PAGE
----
# How to Solve for Equity Dividend Rate

Source: Wikipedia user James Steakley

Commonly used by real estate investors, an equity dividend rate is a useful metric to determine an investment's annual return relative to the initial amount of money invested. Also known as the cash-on-cash return, this metric focuses entirely on the actual amount of cash invested in a property, not the purchase price. In a nutshell, the equity dividend rate is an excellent way to determine the annual profitability of a real estate investment.

Calculating the equity dividend rate

First, add up the total income the property produced over the course of a year. Be sure to include all sources of income, not just the rent collected. For example, many apartment properties get extra revenue from coin-operated laundry machines, and some properties require tenants to pay for parking. This is thegross income of the property.

Next, add up all of the property's operating expenses, which may include

• Maintenance
• Landlord-paid utilities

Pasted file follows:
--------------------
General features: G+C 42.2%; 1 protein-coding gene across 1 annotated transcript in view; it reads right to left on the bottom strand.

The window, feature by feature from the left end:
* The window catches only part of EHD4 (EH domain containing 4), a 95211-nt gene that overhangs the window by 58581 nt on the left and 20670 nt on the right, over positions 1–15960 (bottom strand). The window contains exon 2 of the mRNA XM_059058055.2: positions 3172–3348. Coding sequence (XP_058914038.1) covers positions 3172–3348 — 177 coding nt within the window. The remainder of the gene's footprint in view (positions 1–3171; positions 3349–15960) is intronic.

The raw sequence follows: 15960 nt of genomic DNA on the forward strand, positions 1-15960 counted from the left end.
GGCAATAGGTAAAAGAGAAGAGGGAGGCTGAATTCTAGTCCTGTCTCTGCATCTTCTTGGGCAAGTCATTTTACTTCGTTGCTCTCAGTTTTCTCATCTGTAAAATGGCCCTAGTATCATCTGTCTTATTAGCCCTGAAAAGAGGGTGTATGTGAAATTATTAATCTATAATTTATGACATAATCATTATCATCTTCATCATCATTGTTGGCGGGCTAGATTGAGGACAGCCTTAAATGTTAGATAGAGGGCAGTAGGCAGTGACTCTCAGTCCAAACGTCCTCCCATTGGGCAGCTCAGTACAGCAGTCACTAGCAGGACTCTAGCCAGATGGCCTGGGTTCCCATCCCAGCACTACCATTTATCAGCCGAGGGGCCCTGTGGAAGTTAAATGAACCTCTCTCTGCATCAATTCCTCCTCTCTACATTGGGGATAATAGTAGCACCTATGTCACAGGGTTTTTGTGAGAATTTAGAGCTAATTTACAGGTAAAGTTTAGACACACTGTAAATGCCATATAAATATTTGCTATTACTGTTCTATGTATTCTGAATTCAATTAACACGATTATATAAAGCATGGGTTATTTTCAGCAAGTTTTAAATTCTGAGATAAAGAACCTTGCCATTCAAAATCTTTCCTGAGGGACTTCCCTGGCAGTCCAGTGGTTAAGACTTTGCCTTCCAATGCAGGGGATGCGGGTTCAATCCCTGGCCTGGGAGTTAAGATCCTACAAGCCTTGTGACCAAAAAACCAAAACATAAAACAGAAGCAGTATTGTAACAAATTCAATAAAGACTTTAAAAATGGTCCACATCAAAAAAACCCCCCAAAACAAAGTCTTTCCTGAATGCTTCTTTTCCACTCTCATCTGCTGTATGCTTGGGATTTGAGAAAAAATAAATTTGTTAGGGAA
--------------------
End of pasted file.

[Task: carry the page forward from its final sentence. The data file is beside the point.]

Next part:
• Supplies
• Wages/salaries
• Property taxes
• Insurance

Then, subtract the operating expenses from the gross income to calculate your net operating income, or NOI.

Next, add up all of your debt service (mortgage) payments, and subtract this amount from the NOI to arrive at the property's pre-tax cash flow.

Finally, divide the pre-tax cash flow by the cash you initially invested, such as the down payment and any closing costs you paid to acquire the property, as well as any renovations or other initial investments. Multiply this amount by 100 to convert it to a percentage -- this is your equity dividend rate.

An example

Let's say that you purchase a small apartment building for \$1,000,000, and that you spend \$250,000 to acquire the property.

The apartments generate \$100,000 in annual rent, and the laundry machines in the building produce another \$5,000 for a gross income of \$105,000. And, we'll say that the property's operating expenses for the year come to \$30,000. So, the net operating income for the year is \$75,000.

Finally, let's say that your mortgage payments come to \$50,000, leaving you with a pre-tax cash flow of \$25,000 (\$75,000-\$50,000). Dividing this amount by the initial \$250,000 investment, and multiplying by 100 produces an equity dividend rate of 10%.

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